Sunday, September 16, 2012

The Principle of Harmony: Grace in Action?

At a meeting recently, as we were going around the table giving personal updates, one of the people related that she recently got hooked on sports radio.  For years, she had ignored sports on principle.  Billions are spent in sports, and countless hours of human capital are spent on sports instead of things such as war, poverty and climate change.  Many sports are also violent (hockey, football and boxing), and at the college level, teenagers are exploited while academics often suffer.  In addition, there are the countless TV and radio hours of blather that has questionable social merit.  But her curiosity led to enjoying the chatter, and she was hooked.  What she reflected on was that it is this new-found knowledge of sports that is now the catalyst of her relationship with her father, who has alzheimers.  It gives them something they can talk about, despite a breakdown of communication capability.

It was her comment "I had to sacrifice my principles (of not giving any fiscal/human capital to sports) so that I could have a relationship with my dad" that really resonated with me.

For the past few months, as I have been clerking the Baltimore Yearly Meeting Peace and Social Concerns Committee and grappling with a minute connected to the Israeli/Palestinian conflict, I read a quote that Peace is made up of Justice and Harmony.  Many of us are good at standing on the principle of Justice.  Many of us on the left are enamored with the idea that, as Quakers say, we "speak truth to power."  We often do so without any consideration for what others think.  We at times do this with arrogance, as if we know what The Truth is, and perhaps by pointing the finger at those who we claim to be in power we ignore our own power.  We become righteous victims, which can alienate us further from people who might align with us but don't like the action we are demanding.  We apply this to so many aspects of our life - from where we shop, to the car we drive, to the TV/radio programs we listen to - to almost every aspect of our lives.  All of this is standing on the principle of justice.

But what if we were to stand on the principle of harmony?  What if we really did not only consider what our neighbors think about social justice issues, but let their opinions influence what we do.  When I have mentioned the notion that Peace is made up of Justice and Harmony, the retort is often that it is important to take principled stands, and somehow justice would be sacrificed at the expense of harmony.  But the more I think about it, harmony is not just a principled stand but the more difficult of the two (justice being the other).  I am reminded of the opening lines of the 2011 movie The Tree of Life comparing nature and grace: "Grace doesn't try to please itself; it accepts being slighted; it accepts insults and injuries.  Nature only wants to please itself, get others to please it, and likes to lord it over them.  No one who loves the way of grace ever comes to a bad end."  Grace is that moment when we are at with one another, calling on us to put ego aside, and is the bedrock of unity.  Grace, essentially, is like unconditional love,  As is written in 1 Corinthians 13:13, "three things will last forever - faith, hope and love - and the greatest of these is love."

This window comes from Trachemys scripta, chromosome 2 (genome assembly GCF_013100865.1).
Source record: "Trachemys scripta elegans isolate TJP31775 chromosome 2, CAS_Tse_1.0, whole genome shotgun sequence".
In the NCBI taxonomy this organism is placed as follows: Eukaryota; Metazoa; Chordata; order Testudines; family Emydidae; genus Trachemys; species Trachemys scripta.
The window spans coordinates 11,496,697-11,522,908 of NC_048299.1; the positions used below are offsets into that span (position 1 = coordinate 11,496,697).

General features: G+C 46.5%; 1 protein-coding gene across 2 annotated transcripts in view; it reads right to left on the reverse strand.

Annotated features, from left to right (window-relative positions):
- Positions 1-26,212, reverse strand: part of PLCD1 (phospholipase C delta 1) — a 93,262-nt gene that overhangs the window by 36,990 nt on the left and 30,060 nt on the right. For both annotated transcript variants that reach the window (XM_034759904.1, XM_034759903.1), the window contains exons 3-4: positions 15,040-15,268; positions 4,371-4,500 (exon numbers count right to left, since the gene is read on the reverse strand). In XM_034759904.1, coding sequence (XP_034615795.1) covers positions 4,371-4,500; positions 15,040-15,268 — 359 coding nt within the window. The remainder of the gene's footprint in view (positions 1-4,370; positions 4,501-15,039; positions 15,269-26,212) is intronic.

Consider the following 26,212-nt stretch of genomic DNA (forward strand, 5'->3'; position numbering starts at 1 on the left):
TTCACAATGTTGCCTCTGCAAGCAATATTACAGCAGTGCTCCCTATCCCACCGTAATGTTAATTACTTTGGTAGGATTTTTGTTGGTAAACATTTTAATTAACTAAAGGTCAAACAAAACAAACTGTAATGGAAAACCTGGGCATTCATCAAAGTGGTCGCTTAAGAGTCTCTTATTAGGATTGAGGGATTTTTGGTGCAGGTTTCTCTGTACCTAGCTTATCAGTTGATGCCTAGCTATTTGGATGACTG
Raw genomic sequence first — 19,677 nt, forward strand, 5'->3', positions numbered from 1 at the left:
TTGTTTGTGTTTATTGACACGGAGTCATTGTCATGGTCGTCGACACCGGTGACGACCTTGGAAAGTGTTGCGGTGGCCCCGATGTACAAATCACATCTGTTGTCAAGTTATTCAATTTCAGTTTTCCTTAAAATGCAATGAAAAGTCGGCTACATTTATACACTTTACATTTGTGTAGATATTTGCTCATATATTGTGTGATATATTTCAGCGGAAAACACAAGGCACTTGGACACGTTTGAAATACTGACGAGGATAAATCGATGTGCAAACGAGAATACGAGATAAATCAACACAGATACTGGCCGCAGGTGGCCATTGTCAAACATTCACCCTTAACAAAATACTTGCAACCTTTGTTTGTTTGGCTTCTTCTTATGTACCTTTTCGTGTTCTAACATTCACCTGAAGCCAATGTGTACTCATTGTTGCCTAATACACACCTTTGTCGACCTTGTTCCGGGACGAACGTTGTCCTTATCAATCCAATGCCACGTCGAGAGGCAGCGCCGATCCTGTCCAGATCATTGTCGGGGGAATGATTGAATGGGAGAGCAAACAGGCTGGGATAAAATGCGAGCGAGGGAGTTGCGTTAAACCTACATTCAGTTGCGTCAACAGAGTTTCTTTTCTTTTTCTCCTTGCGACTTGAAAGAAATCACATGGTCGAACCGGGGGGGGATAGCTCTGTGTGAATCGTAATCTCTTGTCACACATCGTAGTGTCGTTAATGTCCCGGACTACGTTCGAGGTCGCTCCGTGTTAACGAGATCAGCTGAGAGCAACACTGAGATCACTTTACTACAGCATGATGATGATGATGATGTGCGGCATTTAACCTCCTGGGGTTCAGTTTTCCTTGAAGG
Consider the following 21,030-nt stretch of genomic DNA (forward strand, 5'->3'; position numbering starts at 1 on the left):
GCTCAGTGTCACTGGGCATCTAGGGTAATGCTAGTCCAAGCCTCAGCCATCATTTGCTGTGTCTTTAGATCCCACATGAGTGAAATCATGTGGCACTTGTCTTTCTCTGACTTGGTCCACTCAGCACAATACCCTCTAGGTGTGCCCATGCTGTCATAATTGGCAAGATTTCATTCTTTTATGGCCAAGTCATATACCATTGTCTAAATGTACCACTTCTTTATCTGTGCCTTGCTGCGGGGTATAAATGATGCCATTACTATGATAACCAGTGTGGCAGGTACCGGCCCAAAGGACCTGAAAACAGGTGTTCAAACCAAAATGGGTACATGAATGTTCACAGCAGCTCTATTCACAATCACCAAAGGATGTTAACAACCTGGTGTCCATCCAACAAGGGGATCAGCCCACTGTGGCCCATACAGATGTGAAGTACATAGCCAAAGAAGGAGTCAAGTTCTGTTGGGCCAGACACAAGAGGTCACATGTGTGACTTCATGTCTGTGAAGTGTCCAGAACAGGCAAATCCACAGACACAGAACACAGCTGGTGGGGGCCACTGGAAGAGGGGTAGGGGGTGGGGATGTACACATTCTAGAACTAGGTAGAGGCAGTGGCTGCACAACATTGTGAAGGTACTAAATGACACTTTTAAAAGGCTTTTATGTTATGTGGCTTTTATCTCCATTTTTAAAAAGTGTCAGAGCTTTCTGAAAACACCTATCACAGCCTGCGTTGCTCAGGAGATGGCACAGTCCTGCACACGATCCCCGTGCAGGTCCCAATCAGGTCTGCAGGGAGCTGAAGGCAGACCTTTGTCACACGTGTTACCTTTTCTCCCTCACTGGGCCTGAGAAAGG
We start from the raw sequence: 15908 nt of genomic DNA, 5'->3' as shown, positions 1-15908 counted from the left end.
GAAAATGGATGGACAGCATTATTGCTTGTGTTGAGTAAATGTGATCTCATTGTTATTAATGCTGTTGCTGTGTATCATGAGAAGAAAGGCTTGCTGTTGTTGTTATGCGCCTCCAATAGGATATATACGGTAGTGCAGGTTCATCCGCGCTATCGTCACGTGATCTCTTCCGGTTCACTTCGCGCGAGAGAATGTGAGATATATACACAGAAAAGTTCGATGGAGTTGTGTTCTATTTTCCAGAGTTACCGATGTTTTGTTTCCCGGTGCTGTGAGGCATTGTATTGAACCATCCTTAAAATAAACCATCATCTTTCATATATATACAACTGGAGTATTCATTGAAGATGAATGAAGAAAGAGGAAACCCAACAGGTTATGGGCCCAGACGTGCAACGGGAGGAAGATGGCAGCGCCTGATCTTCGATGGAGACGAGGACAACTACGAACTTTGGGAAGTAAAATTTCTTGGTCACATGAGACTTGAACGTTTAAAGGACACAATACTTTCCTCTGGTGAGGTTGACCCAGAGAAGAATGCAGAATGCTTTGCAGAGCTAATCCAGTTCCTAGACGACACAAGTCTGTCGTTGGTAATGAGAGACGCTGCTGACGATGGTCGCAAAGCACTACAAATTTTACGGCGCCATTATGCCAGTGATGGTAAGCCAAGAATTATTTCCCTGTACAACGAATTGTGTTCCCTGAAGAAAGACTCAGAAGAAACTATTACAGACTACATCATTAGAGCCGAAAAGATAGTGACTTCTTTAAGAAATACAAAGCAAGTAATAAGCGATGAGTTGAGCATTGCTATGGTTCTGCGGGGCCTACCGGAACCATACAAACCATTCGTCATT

This, to me, does not mean that other principles get sacrificed.  I do believe that we can stand firmly on the principle of harmony but also stand firm for what we believe.  It is a challenge for people whose faith - religious or secular - is embedded deeply in social action.  Conversely, to be completely and solely standing on the principle of harmony is hard for me to even fathom.  I have way too many opinions about what can and should be done.  I do think, however, that it is worthwhile to consider not brushing harmony off as an impediment to principled action, but to instead start to see that harmony is a very principled position grounded in grace and love, and that it perhaps has more power than many of our other well-intended efforts to bring a true, sustainable peace to the world.  

Friday, September 7, 2012

What really is this spirit?

by Josh Wilson, Intern

I have recently been doing a lot of reflecting about the state of my own spiritual affairs. As a member of the William Penn House staff, I often interact with religious groups to which I previously did not. Now I must state before continuing this blog post, that I have tried everything in my power to believe in this god business. Religion itself has always been very interesting to me. I have seen its many benefits and its many faults and wanted to make it work in my own life, but have come to realize that feat is rather tricky. To me, most religious beliefs were often things people told themselves to help them face the grim facts reality so often presents. I could not for the life of me come to accept with my head that any of this nonsense could ever make sense to anyone.  While I could admit those who had such beliefs to be rational individuals, I just couldn’t believe it would work for me.